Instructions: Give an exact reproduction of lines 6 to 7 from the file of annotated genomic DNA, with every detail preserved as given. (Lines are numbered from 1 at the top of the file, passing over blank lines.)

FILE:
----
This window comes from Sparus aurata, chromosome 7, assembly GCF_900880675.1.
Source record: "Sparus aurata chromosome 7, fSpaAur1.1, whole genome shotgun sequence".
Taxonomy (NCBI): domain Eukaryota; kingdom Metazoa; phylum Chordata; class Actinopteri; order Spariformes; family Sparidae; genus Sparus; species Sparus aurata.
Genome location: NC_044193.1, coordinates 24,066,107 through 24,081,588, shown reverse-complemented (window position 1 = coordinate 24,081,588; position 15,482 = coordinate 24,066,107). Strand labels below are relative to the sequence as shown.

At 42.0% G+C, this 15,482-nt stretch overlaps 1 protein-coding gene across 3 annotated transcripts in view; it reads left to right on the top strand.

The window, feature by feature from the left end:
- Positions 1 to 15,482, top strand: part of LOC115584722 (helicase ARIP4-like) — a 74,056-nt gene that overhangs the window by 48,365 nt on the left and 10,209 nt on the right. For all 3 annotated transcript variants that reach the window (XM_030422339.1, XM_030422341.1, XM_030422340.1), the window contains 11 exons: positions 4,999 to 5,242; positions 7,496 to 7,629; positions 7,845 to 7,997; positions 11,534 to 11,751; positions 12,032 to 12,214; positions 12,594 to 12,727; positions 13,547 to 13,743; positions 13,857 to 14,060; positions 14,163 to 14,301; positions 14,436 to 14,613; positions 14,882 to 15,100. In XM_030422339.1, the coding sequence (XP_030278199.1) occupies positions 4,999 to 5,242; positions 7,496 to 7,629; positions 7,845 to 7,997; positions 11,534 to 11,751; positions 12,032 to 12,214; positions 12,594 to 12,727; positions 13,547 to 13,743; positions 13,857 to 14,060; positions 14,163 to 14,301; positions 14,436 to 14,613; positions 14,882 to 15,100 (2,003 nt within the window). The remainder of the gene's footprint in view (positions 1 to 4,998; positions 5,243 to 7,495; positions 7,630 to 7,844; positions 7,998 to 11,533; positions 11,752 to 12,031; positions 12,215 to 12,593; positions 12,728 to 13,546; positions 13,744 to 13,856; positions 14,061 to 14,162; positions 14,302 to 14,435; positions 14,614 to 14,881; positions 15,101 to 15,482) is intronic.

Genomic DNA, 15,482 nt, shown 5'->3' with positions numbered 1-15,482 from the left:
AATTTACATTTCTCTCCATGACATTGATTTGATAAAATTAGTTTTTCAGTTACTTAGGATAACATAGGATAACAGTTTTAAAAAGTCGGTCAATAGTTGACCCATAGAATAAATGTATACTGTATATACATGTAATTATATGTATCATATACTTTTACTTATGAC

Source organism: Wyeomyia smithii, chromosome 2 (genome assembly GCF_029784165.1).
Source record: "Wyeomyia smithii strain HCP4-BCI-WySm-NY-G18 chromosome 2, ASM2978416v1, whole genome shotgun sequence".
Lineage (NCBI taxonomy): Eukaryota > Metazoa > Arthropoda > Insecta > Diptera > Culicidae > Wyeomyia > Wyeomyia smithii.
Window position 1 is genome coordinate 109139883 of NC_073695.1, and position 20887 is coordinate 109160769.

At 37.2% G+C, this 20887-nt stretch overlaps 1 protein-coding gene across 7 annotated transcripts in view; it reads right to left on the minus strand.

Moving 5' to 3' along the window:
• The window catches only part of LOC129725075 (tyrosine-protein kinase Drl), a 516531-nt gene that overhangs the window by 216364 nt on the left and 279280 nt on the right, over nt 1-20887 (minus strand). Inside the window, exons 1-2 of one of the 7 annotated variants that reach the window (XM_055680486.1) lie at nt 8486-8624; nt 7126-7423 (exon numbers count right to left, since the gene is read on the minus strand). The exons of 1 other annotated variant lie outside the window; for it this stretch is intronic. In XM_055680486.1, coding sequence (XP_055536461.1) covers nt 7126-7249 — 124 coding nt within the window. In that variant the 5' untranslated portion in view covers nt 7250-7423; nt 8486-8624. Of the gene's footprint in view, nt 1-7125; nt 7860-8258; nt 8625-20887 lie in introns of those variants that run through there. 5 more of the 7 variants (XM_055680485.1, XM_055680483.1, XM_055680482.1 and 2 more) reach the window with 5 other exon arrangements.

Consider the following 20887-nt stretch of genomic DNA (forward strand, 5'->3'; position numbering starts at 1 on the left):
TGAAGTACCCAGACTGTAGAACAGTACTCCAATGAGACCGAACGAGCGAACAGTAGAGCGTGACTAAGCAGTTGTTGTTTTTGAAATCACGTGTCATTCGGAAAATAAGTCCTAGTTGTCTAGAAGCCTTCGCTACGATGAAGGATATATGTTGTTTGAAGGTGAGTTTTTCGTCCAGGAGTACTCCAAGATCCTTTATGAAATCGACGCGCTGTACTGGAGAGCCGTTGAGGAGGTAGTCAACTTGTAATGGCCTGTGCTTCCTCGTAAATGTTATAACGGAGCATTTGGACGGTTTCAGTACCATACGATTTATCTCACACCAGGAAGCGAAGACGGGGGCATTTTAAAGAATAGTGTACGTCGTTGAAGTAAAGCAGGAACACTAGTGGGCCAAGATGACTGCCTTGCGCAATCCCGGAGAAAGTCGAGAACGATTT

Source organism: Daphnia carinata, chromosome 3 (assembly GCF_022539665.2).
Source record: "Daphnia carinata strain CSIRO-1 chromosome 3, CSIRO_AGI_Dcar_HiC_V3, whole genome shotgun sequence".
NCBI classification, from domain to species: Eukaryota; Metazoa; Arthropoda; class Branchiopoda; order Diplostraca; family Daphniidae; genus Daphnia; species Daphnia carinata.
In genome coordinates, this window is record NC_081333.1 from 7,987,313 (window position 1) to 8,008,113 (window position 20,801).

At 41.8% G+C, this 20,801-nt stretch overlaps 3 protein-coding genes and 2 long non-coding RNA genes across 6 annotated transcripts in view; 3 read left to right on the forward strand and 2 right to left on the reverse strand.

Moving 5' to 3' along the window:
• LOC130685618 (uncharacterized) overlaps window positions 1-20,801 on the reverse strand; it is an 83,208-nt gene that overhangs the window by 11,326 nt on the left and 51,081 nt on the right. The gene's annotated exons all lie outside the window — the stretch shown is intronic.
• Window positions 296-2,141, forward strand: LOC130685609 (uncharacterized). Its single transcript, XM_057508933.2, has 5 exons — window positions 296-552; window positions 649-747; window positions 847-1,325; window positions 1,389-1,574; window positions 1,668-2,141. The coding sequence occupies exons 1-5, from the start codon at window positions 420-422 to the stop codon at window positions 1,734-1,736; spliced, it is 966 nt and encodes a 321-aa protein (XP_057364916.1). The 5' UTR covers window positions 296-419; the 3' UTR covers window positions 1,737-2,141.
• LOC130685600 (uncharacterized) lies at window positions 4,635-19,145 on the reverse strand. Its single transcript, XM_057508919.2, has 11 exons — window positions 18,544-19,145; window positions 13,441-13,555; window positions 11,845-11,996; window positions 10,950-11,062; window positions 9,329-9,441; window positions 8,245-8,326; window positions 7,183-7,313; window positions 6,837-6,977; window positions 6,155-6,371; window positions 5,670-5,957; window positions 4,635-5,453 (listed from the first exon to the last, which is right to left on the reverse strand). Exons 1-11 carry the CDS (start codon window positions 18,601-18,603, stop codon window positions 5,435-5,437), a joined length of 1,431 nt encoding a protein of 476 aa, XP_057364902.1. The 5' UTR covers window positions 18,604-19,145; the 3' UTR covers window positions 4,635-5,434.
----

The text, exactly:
The window, feature by feature from the left end:
- Positions 1 to 15,482, top strand: part of LOC115584722 (helicase ARIP4-like) — a 74,056-nt gene that overhangs the window by 48,365 nt on the left and 10,209 nt on the right. For all 3 annotated transcript variants that reach the window (XM_030422339.1, XM_030422341.1, XM_030422340.1), the window contains 11 exons: positions 4,999 to 5,242; positions 7,496 to 7,629; positions 7,845 to 7,997; positions 11,534 to 11,751; positions 12,032 to 12,214; positions 12,594 to 12,727; positions 13,547 to 13,743; positions 13,857 to 14,060; positions 14,163 to 14,301; positions 14,436 to 14,613; positions 14,882 to 15,100. In XM_030422339.1, the coding sequence (XP_030278199.1) occupies positions 4,999 to 5,242; positions 7,496 to 7,629; positions 7,845 to 7,997; positions 11,534 to 11,751; positions 12,032 to 12,214; positions 12,594 to 12,727; positions 13,547 to 13,743; positions 13,857 to 14,060; positions 14,163 to 14,301; positions 14,436 to 14,613; positions 14,882 to 15,100 (2,003 nt within the window). The remainder of the gene's footprint in view (positions 1 to 4,998; positions 5,243 to 7,495; positions 7,630 to 7,844; positions 7,998 to 11,533; positions 11,752 to 12,031; positions 12,215 to 12,593; positions 12,728 to 13,546; positions 13,744 to 13,856; positions 14,061 to 14,162; positions 14,302 to 14,435; positions 14,614 to 14,881; positions 15,101 to 15,482) is intronic.